The Mahabharata of Krishna-Dwaipayana Vyasa, Volume 2 eBook

This eBook from the Gutenberg Project consists of approximately 1,984 pages of information about The Mahabharata of Krishna-Dwaipayana Vyasa, Volume 2.

“Vaisampayana continued, ’Then Salya, the king of the Madras, bade farewell to the sons of Kunti.  And that handsome man then went with his army to Duryodhana, O repressor of foes.’”

SECTION XIX

“Vaisampayana said, ’Then Yuyudhana, the great hero of the Satwata race, came to Yudhishthira with a large army of foot, and horses and cars and elephants.  And his soldiers of great valour come from various lands, bore various weapons of war, and heroic in look they beautified the Pandava army.  And that army looked splendid by reason of battleaxes, and missiles and spears, and lances, and mallets, and clubs, and staves, and cords, and stainless swords, and daggers, and arrows of various kinds, all of the best temper.  And the army, beautified by those weapons, and resembling in colour the cloudy sky, assumed an appearance like to amass of clouds with lightning-flashes in its midst.  And the army counted an Akshauhini of troops.  And when absorbed in the troops of Yudhishthira it entirely disappeared, as doth a small river when it enters the sea.  And similarly, the powerful chief of the Chedis, Dhrishtaketu, accompanied by an Akshauhini, came to the sons of Pandu of immeasurable strength.  And the king of Magadha, Jayatsena of great strength, brought with him for Yudhishthira an Akshauhini of troops.  And similarly, Pandya, who dwelt on the coast-land near the sea, came accompanied by troops of various kinds to Yudhishthira, the king of kings.  And, O king, when all these troops had assembled, his army, finely dressed and exceedingly strong, assumed an appearance pleasant to the eye.  And the army of Drupada, also was beautified by valiant soldiers who had come from various lands, and also by his mighty sons.  And similarly, Virata, the king of the Matsyas, a leader of troops, accompanied by the king of the hilly regions, came to Pandu’s sons.  And for the high-souled sons of Pandu there were thus assembled from various directions, seven Akshauhini of troops, bristling with banners of various forms.  And eager to fight with the Kurus, they gladdened the hearts of the Pandavas.  And in the same way king Bhagadatta, gladdening the heart of Dhritarashtra’s son, gave an Akshauhini of troops to him.  And the unassailable mass of his troops, crowded with Chins and Kiratas, all looking like figures of gold, assumed a beauty like to that of a forest of Karnikara trees.  And so the valiant Bhurisravas, and Salya, O son of Kuru, came to Duryodhana, with an Akshauhini of troops each.  And Kritavarman, the son of Hridika, accompanied by the Bhojas, the Andhas, and the Kukuras, came to Duryodhana with an Akshauhini of troops.  And the body of his troops composed of those mighty soldiers, who wore on their persons garlands of many-coloured flowers, looked as graceful as a number of sportive elephants that have passed through a wood.  And others led by Jayadratha, the dwellers of the land of Sindhusauvira, came in such force that the hills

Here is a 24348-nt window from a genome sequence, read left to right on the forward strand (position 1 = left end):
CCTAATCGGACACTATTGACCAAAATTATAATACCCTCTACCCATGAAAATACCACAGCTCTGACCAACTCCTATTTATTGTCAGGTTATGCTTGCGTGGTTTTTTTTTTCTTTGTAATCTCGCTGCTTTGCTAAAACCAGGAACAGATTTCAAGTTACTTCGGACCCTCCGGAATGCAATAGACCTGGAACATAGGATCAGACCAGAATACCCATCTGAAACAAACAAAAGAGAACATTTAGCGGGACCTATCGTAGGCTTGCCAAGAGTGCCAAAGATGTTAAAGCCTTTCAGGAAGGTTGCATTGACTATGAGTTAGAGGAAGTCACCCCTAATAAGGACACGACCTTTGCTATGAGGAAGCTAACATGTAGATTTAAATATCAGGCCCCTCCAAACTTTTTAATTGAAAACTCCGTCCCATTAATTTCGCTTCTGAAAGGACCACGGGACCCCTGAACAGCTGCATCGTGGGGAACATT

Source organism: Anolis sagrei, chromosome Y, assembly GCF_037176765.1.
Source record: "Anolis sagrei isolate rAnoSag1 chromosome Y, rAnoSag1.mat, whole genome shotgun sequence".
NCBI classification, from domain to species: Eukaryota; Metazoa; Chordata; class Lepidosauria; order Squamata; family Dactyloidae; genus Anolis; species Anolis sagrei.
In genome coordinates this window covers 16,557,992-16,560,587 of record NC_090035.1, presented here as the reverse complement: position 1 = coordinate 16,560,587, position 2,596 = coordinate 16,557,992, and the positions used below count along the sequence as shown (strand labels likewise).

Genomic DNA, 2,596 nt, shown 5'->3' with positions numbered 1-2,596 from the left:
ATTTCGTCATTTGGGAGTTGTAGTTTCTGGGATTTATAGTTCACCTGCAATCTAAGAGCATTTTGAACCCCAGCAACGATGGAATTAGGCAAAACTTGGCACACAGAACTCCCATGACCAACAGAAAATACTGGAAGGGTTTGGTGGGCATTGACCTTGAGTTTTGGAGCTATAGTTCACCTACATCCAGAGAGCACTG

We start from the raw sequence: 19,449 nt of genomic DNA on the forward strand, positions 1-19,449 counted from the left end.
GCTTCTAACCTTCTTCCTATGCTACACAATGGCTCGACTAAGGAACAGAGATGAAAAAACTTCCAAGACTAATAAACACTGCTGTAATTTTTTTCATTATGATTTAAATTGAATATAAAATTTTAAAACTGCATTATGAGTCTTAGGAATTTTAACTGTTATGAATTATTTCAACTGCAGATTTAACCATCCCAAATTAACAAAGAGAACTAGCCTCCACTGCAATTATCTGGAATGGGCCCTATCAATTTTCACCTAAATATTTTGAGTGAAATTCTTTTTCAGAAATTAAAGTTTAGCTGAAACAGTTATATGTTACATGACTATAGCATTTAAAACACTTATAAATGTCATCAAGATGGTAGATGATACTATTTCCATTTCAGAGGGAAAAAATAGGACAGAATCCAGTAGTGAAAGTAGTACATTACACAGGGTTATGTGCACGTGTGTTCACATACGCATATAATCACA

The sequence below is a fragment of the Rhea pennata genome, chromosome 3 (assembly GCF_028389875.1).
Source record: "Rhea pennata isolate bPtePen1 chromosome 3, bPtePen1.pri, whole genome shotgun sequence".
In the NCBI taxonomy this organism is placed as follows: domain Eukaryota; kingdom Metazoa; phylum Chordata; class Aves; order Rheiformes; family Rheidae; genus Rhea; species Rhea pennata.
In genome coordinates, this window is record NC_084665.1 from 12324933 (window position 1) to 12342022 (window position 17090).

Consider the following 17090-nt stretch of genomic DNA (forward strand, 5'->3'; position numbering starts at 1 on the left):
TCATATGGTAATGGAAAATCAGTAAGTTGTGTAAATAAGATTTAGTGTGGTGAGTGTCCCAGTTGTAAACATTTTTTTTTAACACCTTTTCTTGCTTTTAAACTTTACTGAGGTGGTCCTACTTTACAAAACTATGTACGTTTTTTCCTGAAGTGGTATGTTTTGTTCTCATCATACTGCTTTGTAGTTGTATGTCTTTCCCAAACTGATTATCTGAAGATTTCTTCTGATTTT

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The Mahabharata of Krishna-Dwaipayana Vyasa, Volume 2 from Project Gutenberg. Public domain.
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